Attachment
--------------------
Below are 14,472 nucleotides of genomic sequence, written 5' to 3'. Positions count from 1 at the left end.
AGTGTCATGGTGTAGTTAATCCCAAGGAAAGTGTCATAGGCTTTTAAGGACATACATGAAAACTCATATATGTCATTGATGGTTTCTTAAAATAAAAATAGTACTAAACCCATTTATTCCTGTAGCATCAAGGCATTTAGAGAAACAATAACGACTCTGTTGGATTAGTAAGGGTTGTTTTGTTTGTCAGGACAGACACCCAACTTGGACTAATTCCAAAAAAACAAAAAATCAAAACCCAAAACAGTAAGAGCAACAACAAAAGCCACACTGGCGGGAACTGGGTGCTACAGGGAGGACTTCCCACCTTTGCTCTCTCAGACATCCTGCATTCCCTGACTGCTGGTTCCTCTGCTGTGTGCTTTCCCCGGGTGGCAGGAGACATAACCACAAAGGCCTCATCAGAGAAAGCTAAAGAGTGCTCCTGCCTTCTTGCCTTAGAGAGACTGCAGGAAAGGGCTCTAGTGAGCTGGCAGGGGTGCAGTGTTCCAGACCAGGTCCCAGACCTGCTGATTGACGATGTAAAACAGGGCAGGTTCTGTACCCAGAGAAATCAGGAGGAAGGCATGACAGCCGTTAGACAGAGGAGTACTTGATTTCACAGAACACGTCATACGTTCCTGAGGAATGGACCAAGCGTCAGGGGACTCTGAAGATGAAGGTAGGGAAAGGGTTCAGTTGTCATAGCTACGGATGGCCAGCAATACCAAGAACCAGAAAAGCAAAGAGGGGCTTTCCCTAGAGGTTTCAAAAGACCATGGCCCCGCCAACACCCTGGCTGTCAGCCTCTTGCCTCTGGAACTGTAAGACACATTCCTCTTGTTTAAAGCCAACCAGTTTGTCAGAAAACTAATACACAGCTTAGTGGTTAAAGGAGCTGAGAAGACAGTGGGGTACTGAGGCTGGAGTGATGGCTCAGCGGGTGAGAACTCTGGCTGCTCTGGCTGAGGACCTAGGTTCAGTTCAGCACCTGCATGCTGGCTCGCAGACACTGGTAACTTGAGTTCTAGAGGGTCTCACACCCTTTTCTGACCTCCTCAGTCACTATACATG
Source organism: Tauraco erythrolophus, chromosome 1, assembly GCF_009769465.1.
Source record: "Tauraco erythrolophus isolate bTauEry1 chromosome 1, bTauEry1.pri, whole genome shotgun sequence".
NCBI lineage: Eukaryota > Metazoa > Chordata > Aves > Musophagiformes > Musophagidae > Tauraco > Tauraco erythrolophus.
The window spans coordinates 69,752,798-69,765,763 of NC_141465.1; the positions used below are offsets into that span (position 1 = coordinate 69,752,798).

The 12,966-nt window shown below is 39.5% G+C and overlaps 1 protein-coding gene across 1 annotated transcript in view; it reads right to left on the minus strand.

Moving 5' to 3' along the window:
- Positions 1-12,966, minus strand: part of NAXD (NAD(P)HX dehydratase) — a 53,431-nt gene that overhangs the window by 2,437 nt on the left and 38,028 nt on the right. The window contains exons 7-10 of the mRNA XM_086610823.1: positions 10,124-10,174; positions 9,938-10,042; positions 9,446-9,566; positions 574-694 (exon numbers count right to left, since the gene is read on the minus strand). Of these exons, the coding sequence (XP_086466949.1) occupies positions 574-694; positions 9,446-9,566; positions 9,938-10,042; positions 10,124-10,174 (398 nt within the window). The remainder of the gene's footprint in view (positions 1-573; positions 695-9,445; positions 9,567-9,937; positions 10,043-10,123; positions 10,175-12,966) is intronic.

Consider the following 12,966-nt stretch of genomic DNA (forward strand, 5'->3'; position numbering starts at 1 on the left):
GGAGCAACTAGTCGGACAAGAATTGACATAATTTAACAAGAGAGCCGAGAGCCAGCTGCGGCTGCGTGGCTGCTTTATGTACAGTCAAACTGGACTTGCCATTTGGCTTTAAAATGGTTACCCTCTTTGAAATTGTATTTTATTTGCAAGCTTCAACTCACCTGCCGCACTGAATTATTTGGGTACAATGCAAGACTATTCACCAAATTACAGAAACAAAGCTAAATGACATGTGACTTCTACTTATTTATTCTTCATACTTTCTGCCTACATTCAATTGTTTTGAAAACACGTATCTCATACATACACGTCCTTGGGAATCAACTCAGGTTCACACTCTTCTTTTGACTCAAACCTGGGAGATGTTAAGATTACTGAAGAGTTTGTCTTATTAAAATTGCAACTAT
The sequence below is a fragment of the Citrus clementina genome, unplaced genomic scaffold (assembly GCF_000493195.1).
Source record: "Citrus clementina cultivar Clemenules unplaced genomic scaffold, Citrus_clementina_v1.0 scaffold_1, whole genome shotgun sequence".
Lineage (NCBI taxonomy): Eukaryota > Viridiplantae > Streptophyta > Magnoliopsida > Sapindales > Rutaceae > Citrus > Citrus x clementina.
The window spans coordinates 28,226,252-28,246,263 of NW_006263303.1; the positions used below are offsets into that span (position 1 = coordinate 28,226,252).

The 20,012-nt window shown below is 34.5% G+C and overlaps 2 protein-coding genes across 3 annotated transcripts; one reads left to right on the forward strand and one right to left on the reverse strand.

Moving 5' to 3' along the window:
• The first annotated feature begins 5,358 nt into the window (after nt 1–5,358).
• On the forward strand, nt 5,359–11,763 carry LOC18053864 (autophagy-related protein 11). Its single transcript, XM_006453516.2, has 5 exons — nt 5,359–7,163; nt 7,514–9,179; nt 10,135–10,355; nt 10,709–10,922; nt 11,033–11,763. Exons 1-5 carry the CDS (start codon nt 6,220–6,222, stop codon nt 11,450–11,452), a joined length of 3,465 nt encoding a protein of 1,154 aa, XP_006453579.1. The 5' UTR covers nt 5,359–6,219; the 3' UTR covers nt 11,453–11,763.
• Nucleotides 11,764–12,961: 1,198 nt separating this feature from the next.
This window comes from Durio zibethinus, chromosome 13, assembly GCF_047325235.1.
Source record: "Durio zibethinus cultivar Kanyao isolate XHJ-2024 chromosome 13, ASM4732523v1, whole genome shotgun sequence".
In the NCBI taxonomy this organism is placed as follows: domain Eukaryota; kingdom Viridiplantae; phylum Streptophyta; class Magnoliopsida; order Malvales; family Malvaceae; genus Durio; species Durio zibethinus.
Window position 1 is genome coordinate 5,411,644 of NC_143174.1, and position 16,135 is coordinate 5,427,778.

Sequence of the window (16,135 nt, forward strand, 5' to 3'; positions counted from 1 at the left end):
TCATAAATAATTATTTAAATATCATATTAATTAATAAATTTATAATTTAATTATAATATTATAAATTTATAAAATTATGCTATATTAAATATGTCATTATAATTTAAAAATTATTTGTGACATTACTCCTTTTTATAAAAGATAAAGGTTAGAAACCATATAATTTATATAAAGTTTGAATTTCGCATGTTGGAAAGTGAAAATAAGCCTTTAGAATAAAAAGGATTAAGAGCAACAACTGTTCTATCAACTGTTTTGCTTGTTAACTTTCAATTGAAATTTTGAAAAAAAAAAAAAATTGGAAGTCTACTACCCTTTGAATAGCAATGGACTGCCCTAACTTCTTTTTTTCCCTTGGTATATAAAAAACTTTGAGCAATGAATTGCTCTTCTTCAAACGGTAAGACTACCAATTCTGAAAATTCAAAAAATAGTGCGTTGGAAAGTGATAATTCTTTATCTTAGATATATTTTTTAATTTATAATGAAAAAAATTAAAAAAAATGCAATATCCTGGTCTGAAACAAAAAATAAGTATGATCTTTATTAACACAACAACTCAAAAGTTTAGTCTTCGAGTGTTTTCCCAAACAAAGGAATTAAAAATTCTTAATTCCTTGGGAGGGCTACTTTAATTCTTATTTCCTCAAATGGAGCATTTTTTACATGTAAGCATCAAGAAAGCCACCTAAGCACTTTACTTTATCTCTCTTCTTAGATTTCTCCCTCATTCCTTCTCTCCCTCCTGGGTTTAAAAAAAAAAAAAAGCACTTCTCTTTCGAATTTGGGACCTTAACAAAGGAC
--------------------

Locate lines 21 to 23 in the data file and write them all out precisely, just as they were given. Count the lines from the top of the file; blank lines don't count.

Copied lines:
This window comes from Durio zibethinus, chromosome 13, assembly GCF_047325235.1.
Source record: "Durio zibethinus cultivar Kanyao isolate XHJ-2024 chromosome 13, ASM4732523v1, whole genome shotgun sequence".
In the NCBI taxonomy this organism is placed as follows: domain Eukaryota; kingdom Viridiplantae; phylum Streptophyta; class Magnoliopsida; order Malvales; family Malvaceae; genus Durio; species Durio zibethinus.